To some, multimedia may seem like a technology whose utility lies far in the future, its applications limited to education and training.
But to others, these early computer-based software packages are a relatively crude first step into a potentially booming market for video, computer and telecommunications hardware; and software that harnesses multimedia for use in business, travel, entertainment, home education, sports, recreation and more.
Under test at the National Institute of Standards and Technology in Gaithersburg, for instance, is a courseware system called the Perseus Project. Since 1987 a team of classicists and classical archaeologists has been working on a multimedia data base for studying Ancient Greek literature, history and archaeology.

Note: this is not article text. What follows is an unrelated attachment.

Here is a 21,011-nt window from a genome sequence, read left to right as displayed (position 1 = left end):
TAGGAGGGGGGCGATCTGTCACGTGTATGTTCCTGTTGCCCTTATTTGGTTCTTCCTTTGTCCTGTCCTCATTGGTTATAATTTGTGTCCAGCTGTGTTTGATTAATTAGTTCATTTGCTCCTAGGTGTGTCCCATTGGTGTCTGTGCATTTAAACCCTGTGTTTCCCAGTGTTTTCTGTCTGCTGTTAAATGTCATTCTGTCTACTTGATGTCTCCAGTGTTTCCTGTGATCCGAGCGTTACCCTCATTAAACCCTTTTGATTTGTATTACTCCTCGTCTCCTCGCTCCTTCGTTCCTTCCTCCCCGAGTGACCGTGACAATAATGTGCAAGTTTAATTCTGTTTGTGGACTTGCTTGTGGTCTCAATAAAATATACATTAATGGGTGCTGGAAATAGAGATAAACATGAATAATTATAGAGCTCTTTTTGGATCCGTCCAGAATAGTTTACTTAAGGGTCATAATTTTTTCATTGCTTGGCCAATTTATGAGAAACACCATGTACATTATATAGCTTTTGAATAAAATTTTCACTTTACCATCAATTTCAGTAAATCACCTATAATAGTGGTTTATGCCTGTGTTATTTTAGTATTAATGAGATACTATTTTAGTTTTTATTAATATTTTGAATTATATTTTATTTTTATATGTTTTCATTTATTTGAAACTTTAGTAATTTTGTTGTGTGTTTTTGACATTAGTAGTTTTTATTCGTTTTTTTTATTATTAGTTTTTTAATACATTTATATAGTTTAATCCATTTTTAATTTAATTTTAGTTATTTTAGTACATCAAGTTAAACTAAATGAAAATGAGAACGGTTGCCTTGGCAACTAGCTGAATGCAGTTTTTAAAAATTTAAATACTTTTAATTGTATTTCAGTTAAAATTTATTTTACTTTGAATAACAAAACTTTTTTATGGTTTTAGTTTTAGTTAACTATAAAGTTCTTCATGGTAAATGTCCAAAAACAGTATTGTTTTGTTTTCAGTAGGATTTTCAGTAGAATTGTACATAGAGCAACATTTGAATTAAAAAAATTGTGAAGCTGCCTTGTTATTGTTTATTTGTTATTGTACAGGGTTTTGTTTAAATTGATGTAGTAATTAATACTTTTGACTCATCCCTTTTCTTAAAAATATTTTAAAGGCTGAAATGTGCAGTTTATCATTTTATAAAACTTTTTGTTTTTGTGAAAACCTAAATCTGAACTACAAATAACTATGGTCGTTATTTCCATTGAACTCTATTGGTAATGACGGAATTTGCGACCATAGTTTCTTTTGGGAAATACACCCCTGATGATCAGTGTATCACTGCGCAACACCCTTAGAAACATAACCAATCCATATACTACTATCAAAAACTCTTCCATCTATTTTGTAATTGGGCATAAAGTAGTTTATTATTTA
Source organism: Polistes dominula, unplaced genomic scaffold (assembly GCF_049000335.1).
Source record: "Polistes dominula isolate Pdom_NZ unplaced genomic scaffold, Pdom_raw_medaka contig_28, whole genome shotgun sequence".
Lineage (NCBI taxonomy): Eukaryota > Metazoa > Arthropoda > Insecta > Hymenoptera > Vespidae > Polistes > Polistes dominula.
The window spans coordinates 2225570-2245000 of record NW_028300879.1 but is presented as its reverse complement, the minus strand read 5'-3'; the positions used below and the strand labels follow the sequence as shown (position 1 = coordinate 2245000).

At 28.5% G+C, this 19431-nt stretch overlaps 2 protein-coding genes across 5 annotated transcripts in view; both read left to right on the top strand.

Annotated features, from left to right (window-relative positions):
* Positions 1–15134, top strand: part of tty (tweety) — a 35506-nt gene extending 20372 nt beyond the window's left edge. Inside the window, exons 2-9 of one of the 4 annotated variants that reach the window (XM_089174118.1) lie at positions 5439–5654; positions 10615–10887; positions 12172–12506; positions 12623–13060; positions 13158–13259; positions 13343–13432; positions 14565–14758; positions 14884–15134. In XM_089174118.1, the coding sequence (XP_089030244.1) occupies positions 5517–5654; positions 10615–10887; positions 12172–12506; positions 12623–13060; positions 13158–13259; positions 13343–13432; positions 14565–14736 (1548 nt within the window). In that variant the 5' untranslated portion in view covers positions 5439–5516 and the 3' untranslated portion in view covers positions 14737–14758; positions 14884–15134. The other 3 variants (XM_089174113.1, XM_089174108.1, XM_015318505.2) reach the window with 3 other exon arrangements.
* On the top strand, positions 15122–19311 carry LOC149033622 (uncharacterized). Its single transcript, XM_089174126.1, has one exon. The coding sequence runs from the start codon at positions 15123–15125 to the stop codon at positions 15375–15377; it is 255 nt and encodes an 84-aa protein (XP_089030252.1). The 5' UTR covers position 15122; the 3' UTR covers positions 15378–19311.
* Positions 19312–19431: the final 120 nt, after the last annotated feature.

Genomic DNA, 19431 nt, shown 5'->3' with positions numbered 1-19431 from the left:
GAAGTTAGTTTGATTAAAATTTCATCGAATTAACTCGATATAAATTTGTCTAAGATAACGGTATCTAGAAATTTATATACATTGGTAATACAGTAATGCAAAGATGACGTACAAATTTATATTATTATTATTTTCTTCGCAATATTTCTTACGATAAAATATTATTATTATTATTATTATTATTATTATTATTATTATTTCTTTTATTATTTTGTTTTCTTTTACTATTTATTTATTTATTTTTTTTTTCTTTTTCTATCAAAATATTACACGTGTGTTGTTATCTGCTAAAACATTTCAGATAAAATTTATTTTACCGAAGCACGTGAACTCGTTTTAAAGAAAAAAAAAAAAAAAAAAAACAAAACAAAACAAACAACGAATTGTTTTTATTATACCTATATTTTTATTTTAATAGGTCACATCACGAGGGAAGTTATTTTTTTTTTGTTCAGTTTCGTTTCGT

The project, named for the mythological hero who explored the world's edges, is funded until 1994 primarily by the Annenberg-Corporation for Public Broadcasting Project and Apple Computer, the Packard Humanities Institute, Xerox Corp., Boston University, Bowdoin College and Harvard University.
According to NIST computer scientist Judi Moline, Perseus contains a data base of Greek texts and translations of the period's major authors, a dictionary, and color video images and line drawings of archaeological objects.
An accompanying videodisk has color images of archaeological objects, and an atlas of topographic Greek maps annotated with toponyms represented as black and white graphics of Landsat images. Electronically linked to the atlas are plans of major sites in classical Greece shown at different magnifications, and still and moving images of sites all over Greece.
The non-profit Perseus enterprise, based at Harvard' Department of the Classics, will sell optical disks for about $60. -- Perseus 1.0 will be issued this month.